If I just word vomit the scene and worry about adding the layers once I have the basic structure set, I have a much better completion rate. And I enjoy writing the story more as well.

How about you? Do you layer with each revision or can you get it all out with the first draft? (and I envy you if you can!) :D

Tuesday, September 7, 2010

Monday, September 6, 2010

Blog Chain - The Grass is Always Greener in That Other Genre...

Happy Monday Everyone! I get to start off the week with another entry for the ol' Blog Chain. This topic was chosen by the fabulous Margie, who wants to know:

How did you come to write your YA genre (e.g. contemp, fantasy, etc.)? AND (yep, it’s a 2 parter), if you weren’t writing that, what genre would you be interested in exploring?

Answer Part 1:

It just sort of happened LOL Okay, I started out writing adult historical romances. They are what I grew up on, what I love, just about all I read. I got my first degree in History. I love it, I soak it up. And romance - it's just part of who I am. I very seriously doubt I could write fiction without a tinge of romance :)

Then one day, I finally gave into several friends' urgings to try reading YA. And I totally fell in love with it. I love the pacing, the sweetness of the romance involved, the fun story lines. I was hooked. And ideas for YA's started popping up in my head.

I tried revising my first historical romance into YA. Then I wrote a YA Urban Fantasy. And after several false starts and despite a file of ideas for more Urban Fantasies, I've decided I'm going to stick with my first love, history. The majority of my ideas are historical. It's what feels natural and what I think I'm good at. And combined with YA, I've got a genre I absolutely love to write.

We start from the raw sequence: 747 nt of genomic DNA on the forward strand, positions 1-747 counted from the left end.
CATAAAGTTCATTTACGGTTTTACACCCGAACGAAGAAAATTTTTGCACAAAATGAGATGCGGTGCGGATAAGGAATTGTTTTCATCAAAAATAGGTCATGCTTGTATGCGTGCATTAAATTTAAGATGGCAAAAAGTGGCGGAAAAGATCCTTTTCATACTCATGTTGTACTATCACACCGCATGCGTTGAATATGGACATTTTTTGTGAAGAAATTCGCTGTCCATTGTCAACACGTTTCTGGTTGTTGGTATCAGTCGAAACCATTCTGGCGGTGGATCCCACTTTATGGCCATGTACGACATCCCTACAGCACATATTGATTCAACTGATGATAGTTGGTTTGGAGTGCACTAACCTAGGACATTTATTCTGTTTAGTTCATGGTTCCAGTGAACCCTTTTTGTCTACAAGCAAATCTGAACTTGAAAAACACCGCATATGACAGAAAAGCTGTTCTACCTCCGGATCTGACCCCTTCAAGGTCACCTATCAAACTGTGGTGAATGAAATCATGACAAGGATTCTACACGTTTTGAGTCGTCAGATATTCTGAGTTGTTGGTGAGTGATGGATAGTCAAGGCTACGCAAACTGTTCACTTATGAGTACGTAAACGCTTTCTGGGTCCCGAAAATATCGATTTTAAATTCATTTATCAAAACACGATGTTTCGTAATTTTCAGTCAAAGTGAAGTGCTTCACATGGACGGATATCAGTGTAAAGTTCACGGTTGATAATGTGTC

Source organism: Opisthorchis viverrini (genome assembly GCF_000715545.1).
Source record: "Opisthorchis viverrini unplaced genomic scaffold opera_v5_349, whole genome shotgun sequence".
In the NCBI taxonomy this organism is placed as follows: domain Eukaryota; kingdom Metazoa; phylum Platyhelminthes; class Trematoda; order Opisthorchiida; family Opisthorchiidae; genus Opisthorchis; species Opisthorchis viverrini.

I still read more paranormal/urban fantasies than historicals - but for writing purposes, I am a YA historical writer.

Answer Part 2:

Well, I've sort of explored other genres already. As I said, I didn't start out in the genre I'm in now. And I have a few unfinished straight contemporary manuscripts as well. I just lose interest in them quickly.

However, I am lucky because I already write other genres; namely picture books and non-fiction. Both of which I love, and one of which (so far) I've found success in.

So, that's me - writer of YA historicals, picture books, and non-fiction (writing help books at the moment). Oh, and I dabble in that poetry thing on the side ;-)

Head back to Laura's blog to see her writerly tendencies, and don't miss Shaun's answers tomorrow!

How about you? What do you write? Have you tried on other genres? Or would you like to?

Saturday, September 4, 2010

The Haunted Contest Winner

And our Haunted winner, chosen by the handy, is.......

Carolyn V.!!!

Congrats Carolyn! Shoot me an email (authormichellemclean(at)yahoo(dot)com) and tell me which book you'd like (The Hollow or The Haunted), whether you'd like to have it signed (realize this may take several weeks as Jess is traveling), and of course, where to send it :D

Thanks for playing everyone! We have several fun book and CD releases coming up in the next few weeks, so stay tuned for more fun!

Friday, September 3, 2010

Friday Funnies

Last day to enter for chance to win The Haunted!!!! Click HERE to enter if you haven't already!

Weird Book Titles:
(from Stupid History by Leland Gregory and

- 101 Super Uses for Tampon Applicators by Lori Katz and Barbara Meyer (High Stress Press)
- The Making of a Moron by Neil Brennan (Sheed & Ward)
- Living With Crazy Buttocks by Kaz Cooke (Penguin USA)
- Cold Meat and How to Disguise It (M.E. Rattray, 1904)